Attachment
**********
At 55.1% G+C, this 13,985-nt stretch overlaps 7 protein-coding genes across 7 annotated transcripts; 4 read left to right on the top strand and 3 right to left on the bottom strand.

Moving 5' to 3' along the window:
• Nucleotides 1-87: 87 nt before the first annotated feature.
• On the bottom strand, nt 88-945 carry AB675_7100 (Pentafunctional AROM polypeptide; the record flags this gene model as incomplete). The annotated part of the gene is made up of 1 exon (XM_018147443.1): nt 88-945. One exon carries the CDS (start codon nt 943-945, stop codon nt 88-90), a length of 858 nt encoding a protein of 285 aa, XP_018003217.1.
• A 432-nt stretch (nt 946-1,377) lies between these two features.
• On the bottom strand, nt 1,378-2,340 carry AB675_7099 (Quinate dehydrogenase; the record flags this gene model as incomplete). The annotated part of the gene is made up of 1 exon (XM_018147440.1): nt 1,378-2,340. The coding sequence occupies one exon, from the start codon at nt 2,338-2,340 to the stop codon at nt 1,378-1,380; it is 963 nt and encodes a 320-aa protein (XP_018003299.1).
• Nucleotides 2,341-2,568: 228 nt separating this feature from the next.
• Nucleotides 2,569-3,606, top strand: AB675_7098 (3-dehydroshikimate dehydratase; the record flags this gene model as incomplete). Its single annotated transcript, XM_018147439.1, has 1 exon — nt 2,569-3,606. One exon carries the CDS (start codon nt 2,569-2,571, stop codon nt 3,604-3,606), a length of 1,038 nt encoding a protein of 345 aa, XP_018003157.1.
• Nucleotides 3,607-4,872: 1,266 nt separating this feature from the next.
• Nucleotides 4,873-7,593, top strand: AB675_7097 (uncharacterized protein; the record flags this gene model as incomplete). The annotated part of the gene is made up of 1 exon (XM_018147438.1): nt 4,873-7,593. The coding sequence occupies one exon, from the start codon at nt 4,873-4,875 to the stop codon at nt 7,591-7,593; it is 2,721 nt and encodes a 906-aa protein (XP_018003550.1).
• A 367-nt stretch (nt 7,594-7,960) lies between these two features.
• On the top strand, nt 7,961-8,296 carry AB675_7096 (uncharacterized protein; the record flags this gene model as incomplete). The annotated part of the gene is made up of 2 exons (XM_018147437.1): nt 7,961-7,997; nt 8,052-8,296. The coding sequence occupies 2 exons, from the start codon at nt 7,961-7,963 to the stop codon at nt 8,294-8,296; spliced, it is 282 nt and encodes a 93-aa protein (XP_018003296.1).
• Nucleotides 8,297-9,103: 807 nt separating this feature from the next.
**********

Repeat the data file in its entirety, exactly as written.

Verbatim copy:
At 55.1% G+C, this 13,985-nt stretch overlaps 7 protein-coding genes across 7 annotated transcripts; 4 read left to right on the top strand and 3 right to left on the bottom strand.

Moving 5' to 3' along the window:
• Nucleotides 1-87: 87 nt before the first annotated feature.
• On the bottom strand, nt 88-945 carry AB675_7100 (Pentafunctional AROM polypeptide; the record flags this gene model as incomplete). The annotated part of the gene is made up of 1 exon (XM_018147443.1): nt 88-945. One exon carries the CDS (start codon nt 943-945, stop codon nt 88-90), a length of 858 nt encoding a protein of 285 aa, XP_018003217.1.
• A 432-nt stretch (nt 946-1,377) lies between these two features.
• On the bottom strand, nt 1,378-2,340 carry AB675_7099 (Quinate dehydrogenase; the record flags this gene model as incomplete). The annotated part of the gene is made up of 1 exon (XM_018147440.1): nt 1,378-2,340. The coding sequence occupies one exon, from the start codon at nt 2,338-2,340 to the stop codon at nt 1,378-1,380; it is 963 nt and encodes a 320-aa protein (XP_018003299.1).
• Nucleotides 2,341-2,568: 228 nt separating this feature from the next.
• Nucleotides 2,569-3,606, top strand: AB675_7098 (3-dehydroshikimate dehydratase; the record flags this gene model as incomplete). Its single annotated transcript, XM_018147439.1, has 1 exon — nt 2,569-3,606. One exon carries the CDS (start codon nt 2,569-2,571, stop codon nt 3,604-3,606), a length of 1,038 nt encoding a protein of 345 aa, XP_018003157.1.
• Nucleotides 3,607-4,872: 1,266 nt separating this feature from the next.
• Nucleotides 4,873-7,593, top strand: AB675_7097 (uncharacterized protein; the record flags this gene model as incomplete). The annotated part of the gene is made up of 1 exon (XM_018147438.1): nt 4,873-7,593. The coding sequence occupies one exon, from the start codon at nt 4,873-4,875 to the stop codon at nt 7,591-7,593; it is 2,721 nt and encodes a 906-aa protein (XP_018003550.1).
• A 367-nt stretch (nt 7,594-7,960) lies between these two features.
• On the top strand, nt 7,961-8,296 carry AB675_7096 (uncharacterized protein; the record flags this gene model as incomplete). The annotated part of the gene is made up of 2 exons (XM_018147437.1): nt 7,961-7,997; nt 8,052-8,296. The coding sequence occupies 2 exons, from the start codon at nt 7,961-7,963 to the stop codon at nt 8,294-8,296; spliced, it is 282 nt and encodes a 93-aa protein (XP_018003296.1).
• Nucleotides 8,297-9,103: 807 nt separating this feature from the next.